Abdel-Majed Abdel Bary, a 23-year-old British rapper who reportedly walked out of his family's £1 million home in Maida Vale, West London, last year to join militants in Syria after telling them he was "leaving everything for the sake of Allah," is being investigated as a key suspect in the beheading of journalist James Foley.
A senior western intelligence official who was not identified told Fox News that Bary is being eyed as Foley's executioner. The report noted that the Sunday Times and Sunday People listed Bary as a member of a group of at least three British-born ISIS fighters that former hostages call "The Beatles."
The Sunday Times said Britain's two major intelligence agencies, MI5 and MI6, had identified the man who beheaded Foley but had not publicly revealed this information.
U.S. intelligence officials did not comment publicly on the reports, but a well-placed source informed Fox News that Bary's father, who was born in Egypt, was extradited from London to the U.S. in 2012 for allegedly being connected to Osama Bin Laden, as well as the U.S. Embassy bombings in Africa in 1998.
A Mail Online report highlighted in March that Bary had grown increasingly radical after connecting with thugs linked to British Muslim, and social and political activist Anjem Choudary. He reportedly posted a series of photographs online featuring himself armed with guns and wearing masks under the heading "soldier of Allah."
On July 1, 2013, he reportedly announced that he was giving up his musical aspirations for Islam. "I have left everything for the sake of Allah" he said, according to Mail Online.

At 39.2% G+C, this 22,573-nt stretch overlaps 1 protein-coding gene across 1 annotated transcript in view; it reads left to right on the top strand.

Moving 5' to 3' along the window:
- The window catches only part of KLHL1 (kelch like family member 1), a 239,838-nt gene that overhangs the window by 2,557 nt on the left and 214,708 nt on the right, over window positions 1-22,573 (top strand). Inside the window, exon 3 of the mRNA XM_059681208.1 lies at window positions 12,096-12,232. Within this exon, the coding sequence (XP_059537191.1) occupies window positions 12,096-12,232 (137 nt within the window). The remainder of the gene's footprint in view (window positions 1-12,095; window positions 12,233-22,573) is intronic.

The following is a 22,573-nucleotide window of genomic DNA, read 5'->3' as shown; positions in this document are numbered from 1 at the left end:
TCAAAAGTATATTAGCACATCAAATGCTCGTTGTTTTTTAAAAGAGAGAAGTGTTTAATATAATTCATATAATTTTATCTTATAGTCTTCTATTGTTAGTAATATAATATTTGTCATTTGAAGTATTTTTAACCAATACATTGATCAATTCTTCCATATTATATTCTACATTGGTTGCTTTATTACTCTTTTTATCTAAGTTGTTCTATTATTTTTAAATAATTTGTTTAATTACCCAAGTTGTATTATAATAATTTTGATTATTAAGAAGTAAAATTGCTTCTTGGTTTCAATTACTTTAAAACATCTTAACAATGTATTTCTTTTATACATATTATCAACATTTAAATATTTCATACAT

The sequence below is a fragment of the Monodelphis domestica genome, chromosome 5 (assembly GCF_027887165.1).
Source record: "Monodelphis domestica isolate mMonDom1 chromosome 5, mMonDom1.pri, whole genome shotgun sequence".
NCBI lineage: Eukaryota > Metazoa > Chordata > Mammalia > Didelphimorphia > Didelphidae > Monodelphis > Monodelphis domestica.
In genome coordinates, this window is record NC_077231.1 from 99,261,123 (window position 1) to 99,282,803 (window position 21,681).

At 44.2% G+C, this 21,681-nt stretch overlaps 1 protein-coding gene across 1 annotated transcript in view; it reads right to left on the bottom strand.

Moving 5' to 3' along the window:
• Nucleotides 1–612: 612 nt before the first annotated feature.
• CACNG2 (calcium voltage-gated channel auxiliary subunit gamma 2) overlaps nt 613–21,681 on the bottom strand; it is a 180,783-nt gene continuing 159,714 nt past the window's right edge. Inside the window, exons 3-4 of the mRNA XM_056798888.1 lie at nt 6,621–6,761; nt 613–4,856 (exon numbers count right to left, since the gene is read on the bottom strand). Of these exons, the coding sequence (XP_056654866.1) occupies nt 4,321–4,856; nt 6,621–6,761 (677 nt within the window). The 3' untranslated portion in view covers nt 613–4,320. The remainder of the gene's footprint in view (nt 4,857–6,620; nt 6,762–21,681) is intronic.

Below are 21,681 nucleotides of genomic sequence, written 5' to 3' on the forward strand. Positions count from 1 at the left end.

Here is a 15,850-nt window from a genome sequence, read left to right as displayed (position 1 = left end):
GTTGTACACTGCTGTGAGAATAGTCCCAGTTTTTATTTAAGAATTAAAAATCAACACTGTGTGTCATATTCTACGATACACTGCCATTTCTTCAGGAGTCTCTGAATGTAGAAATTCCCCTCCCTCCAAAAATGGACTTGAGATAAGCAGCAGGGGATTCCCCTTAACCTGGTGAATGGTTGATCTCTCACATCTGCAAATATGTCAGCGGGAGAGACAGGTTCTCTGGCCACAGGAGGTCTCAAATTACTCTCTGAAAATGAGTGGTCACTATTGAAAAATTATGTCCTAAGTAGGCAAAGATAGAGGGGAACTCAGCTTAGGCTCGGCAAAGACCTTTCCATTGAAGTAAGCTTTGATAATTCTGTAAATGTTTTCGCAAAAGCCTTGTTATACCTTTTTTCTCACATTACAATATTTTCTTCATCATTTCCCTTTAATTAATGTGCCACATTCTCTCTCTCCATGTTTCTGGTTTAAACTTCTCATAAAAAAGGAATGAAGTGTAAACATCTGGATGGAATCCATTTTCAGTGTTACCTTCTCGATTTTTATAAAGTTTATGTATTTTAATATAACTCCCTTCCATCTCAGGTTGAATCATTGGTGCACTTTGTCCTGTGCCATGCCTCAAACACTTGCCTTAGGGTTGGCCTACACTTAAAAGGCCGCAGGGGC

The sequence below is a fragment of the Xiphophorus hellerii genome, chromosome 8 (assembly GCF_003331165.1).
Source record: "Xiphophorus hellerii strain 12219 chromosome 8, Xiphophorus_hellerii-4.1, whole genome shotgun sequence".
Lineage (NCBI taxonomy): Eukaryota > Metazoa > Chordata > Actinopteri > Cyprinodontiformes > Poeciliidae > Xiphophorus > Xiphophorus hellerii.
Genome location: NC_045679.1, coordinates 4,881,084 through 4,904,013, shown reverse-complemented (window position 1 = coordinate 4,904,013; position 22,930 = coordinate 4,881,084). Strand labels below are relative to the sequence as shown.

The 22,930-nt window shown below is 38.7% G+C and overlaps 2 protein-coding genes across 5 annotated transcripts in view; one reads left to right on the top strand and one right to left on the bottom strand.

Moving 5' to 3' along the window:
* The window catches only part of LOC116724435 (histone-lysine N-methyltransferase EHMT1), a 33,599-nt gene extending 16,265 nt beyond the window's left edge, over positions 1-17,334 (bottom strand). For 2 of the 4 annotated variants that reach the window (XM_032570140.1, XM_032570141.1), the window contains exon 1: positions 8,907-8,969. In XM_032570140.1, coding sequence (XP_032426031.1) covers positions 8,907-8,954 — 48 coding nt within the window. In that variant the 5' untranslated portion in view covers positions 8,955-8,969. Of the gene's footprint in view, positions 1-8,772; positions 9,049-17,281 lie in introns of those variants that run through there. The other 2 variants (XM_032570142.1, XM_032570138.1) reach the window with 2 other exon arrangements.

Shortly after that declaration, Bary travelled to Syria where he joined a longtime friend who had already been fighting with ISIS.
"Oh Allah, grant us martyrdom" he reportedly said last November while praising Osama Bin Laden and calling him a "lion."
Last Tuesday ISIS released a graphic video of Foley's gruesome beheading where he read from an apparent script before he died.
"I wish I could have the hope of freedom and seeing my family once again, but that ship has sailed," said Foley shortly before he was killed. "I guess, all in all, I wish I wasn't American."
Since Foley's beheading there has been a raging debate over the U.S. government's ransom policy as it relates to American captives. As a rule, the U.S. does not pay ransom to terrorist groups.
A New York Times investigation noted that al Qaeda and its direct affiliates received at least $125 million in revenue from kidnappings since 2008, mostly from European governments. The organization received $66 million in the last year alone.
Investigative reporter David Rohde, who was once abducted, highlighted that debate in a recent Reuters report pointing out the divergent policies on ransom between the U.S. and Europe.
"The payment of ransoms and abduction of foreigners must emerge from the shadows. It must be publicly debated. American and European policymakers should be forced to answer for their actions," said Rohde.
"Foley believed that his government would help him, according to his family. In a message that was not made public, Foley said that he believed so strongly that Washington would help that he refused to allow his fellow American captives to not believe in their government," noted Rohde.
"A consistent response to kidnapping by the U.S. and Europe is desperately needed. The current haphazard approach is failing. James Foley must not die in vain," he ended.